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We’re Going to Miss Him When He’s Gone

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What this world needs is another opinion on Tony Romo.  I’m certain of it.

Please bear with me and resist the urge to eye-roll.  Throwing my hat in the contributors ring around here should call for an initiation of sorts, complete with a formal declaration, as in Name, Rank, Serial Number, and Stated Position on Tony Romo.  I know and accept that what I say here will be held against me forever more, and might even prompt an audit.

The name’s Erod, scrub captain, BR549, and Lord help me, I love the knucklehead at QB.  Can’t help it, and the intervention and therapy you prescribe won’t work, so stuff it.

So let’s get to it without trudging the tired and beaten paths more than minimally necessary.  Romo is synonymous with politics, religion, chickens, eggs, and Gordon/Earnhardt.  Hadn’t been an original thought on this subject since TO had money and LeBron was a Cavalier.  I mean, the first time he was a Cavalier.

Simply put, never has a player this good been this summarily and unfairly dismissed in the NFL, ever.  If you can name another, please share.

Before I make my case for Romo, know this about me.  I detest statistical arguments.  Despise them to their core.  Why?  Because they’re too often used definitively to cloud the truth.  Too many think stats win arguments, when they do exactly the opposite.  We have an inherent skill to create them from thin air, and ambiguously skew them as our agenda requires.  Reality is, you can’t quantify players in team sports with just mathematics.  It ain’t golf.

Football is more art than science, so to truly know and understand a player, it takes time and thought and prolonged observation, something not everyone can or will devote to a single player.  I can’t say from here that I fully understand or appreciate Matt Ryan or Jay Cutler or Phillip Rivers either.  I don’t drench myself in the day-to-day with those teams to have more than a fan’s impression from afar.  However, I still take care not to lean on stats for any of them, and base my impressions from my mind’s eye, with room to change my mind.

Jeff George had kickass stats.  So did Ernest Givens and Herman Moore.  Troy Aikman and Drew Pearson and Lynn Swann didn’t.  Peyton Manning has them; Russell Wilson doesn’t.  Numbers reflect circumstance, style, and approach.  Imagine if Emmitt had been drafted by Kansas City, or Jerry Rice was catching passes from Steve Pelluer.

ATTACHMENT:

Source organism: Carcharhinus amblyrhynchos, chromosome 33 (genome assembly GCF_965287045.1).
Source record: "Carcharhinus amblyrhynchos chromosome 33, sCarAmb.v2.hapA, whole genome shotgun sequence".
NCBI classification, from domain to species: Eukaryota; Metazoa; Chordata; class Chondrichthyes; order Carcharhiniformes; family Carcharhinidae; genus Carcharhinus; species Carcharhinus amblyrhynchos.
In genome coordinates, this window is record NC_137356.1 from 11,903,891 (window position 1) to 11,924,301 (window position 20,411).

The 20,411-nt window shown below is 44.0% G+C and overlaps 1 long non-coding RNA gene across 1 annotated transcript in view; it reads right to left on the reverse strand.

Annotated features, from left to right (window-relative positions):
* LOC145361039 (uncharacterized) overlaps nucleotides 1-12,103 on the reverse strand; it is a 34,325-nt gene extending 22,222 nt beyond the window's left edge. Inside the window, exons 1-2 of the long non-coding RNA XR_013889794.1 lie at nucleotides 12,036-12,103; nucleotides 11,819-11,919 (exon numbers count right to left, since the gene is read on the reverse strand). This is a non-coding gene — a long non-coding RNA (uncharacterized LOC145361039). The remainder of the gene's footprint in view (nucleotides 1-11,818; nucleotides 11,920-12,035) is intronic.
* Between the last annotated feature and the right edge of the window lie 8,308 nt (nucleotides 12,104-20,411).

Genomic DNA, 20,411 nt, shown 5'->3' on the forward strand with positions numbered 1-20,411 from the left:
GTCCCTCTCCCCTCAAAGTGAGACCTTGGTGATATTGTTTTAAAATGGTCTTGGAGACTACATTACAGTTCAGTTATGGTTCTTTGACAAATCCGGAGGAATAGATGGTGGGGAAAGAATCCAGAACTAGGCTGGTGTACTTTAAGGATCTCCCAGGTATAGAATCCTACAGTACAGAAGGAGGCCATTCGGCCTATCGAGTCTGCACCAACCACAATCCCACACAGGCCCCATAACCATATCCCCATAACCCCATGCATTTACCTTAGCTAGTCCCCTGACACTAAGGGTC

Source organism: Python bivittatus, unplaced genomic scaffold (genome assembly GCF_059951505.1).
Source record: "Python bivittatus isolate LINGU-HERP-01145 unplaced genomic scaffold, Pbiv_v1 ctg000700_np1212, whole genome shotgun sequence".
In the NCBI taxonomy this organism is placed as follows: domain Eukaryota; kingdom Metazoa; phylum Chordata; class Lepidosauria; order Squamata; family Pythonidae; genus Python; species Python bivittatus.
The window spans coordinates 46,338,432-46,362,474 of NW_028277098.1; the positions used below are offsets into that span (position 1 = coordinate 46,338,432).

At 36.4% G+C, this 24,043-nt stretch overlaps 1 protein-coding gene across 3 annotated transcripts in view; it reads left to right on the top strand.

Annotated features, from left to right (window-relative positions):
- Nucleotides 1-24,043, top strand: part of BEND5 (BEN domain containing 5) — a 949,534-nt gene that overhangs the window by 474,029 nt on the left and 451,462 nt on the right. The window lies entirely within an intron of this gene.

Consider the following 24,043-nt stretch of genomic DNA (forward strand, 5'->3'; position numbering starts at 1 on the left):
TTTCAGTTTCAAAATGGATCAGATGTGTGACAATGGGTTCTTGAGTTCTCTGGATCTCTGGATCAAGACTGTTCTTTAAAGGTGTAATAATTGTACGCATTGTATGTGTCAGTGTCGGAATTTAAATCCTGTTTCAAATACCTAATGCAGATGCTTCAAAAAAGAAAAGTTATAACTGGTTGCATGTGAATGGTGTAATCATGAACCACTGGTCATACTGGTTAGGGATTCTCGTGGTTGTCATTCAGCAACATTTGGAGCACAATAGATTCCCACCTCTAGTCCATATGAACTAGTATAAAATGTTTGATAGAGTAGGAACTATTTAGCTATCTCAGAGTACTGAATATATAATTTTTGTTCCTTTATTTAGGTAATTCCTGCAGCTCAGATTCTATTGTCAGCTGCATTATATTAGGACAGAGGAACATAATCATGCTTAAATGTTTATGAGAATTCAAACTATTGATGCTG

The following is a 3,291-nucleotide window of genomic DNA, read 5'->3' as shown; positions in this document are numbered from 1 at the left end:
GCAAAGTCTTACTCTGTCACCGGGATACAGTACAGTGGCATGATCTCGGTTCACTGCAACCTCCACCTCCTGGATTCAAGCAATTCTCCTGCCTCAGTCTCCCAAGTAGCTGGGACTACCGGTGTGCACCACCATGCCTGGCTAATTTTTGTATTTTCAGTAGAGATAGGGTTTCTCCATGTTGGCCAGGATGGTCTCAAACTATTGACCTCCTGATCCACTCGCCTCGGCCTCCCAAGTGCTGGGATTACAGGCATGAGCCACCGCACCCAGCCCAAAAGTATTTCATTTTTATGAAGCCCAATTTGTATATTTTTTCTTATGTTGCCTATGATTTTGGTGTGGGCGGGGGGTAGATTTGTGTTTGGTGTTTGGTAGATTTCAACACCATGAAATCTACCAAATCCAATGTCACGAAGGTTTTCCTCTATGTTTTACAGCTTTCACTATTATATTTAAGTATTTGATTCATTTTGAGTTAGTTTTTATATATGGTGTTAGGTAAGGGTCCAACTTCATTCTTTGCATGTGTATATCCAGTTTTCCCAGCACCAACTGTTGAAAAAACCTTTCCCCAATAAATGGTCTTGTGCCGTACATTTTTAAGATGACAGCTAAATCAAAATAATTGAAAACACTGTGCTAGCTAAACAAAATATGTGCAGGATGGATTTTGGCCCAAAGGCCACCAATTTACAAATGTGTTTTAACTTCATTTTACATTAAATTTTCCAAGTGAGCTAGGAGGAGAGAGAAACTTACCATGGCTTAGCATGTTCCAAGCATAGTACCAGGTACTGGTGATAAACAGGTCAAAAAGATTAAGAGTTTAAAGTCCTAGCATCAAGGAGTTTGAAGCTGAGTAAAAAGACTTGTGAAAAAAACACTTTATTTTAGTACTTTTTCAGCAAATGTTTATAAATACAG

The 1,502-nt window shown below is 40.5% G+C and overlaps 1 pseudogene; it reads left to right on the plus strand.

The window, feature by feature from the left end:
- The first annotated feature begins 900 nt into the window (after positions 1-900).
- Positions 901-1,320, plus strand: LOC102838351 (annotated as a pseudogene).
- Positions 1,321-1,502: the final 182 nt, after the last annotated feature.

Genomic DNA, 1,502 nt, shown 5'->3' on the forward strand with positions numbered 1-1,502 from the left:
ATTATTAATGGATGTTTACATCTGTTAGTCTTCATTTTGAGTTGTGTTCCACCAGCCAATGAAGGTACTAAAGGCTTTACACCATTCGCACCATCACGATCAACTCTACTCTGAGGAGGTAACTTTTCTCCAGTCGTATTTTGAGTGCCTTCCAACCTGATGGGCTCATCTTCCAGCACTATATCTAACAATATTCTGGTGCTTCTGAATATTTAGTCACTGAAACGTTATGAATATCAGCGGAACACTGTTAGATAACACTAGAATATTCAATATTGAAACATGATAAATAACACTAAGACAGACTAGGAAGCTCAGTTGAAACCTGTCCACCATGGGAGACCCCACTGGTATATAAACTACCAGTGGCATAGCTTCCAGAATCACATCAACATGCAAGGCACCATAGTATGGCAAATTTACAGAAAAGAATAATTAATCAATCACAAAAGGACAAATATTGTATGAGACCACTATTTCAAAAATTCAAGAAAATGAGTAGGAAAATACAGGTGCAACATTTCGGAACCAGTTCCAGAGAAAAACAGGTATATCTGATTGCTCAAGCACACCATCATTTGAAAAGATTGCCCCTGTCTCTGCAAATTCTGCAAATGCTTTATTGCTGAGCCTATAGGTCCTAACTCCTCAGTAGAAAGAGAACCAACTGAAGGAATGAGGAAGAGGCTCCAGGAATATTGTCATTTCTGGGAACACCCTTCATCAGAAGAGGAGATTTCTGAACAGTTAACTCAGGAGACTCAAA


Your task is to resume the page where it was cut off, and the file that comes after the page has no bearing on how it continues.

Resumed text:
Hey, let’s be honest, Romo has great stats.  A bajillion yards passing and enough TD passes to make Roger and Troy blush.  “Greatest QB rating in the 4th quarter of all time” is the coolest one to say out loud.  Whatever, I don’t care about Romo’s numbers because his case doesn’t depend on them.  All I’ve had to do is open my eyes and my mind, watch the games, and ask myself….

Where would this team have been the past five years without him?

Pardon the shudder, that’s scary to ponder.  Romo has danced the Charleston on a high-wire act throughout this ongoing circus since Tuna left town, suffering through Wade, and now waiting on the rebuilding hopes of Garrett, McClay, and now Linehan.  I so wish Parcells was 10 years younger and could have raised him properly in this Beatles-band spotlight of Dallas.

Way back when, Romo inherited a pretty salty team, but he was an NFL quarterback in training at the time, relying on Jedi mind tricks and a boyish grin to get him from one huddle to the next.  As the newness wore off and his game sharpened, that same roster began to age and falter almost overnight.  His arrow pointed opposite the team’s, without enough fruitful draft picks and cap room to catch the fall.

The offensive line became tattered and torn, and the defense regressed into historic incompetence.  There were still shiny, skilled objects to distract the masses, which allowed Romo to amaze us all with sleight-of-hand and Houdini acts along the way.  Because of him, this 4-12 roster got more attention than it deserved.

Garrett knows this.  So do coaches and quarterbacks past and present, who often seem to be the only public voices to support Romo.  Even the likes of Jaworski and Simms and well-intentioned RG3 have made a distinct point to say to him and us, “You’re a damn fine quarterback, don’t listen to what everybody says about you.”

What grits my teeth is that so many Cowboys fans don’t get this.  They go full goose-step and adopt the opinions of ne’er-do-wells hundreds of miles away, instead of trusting their eyes and their instinct.  It’s easier and less exhausting to just chime in with the thoughtless hordes.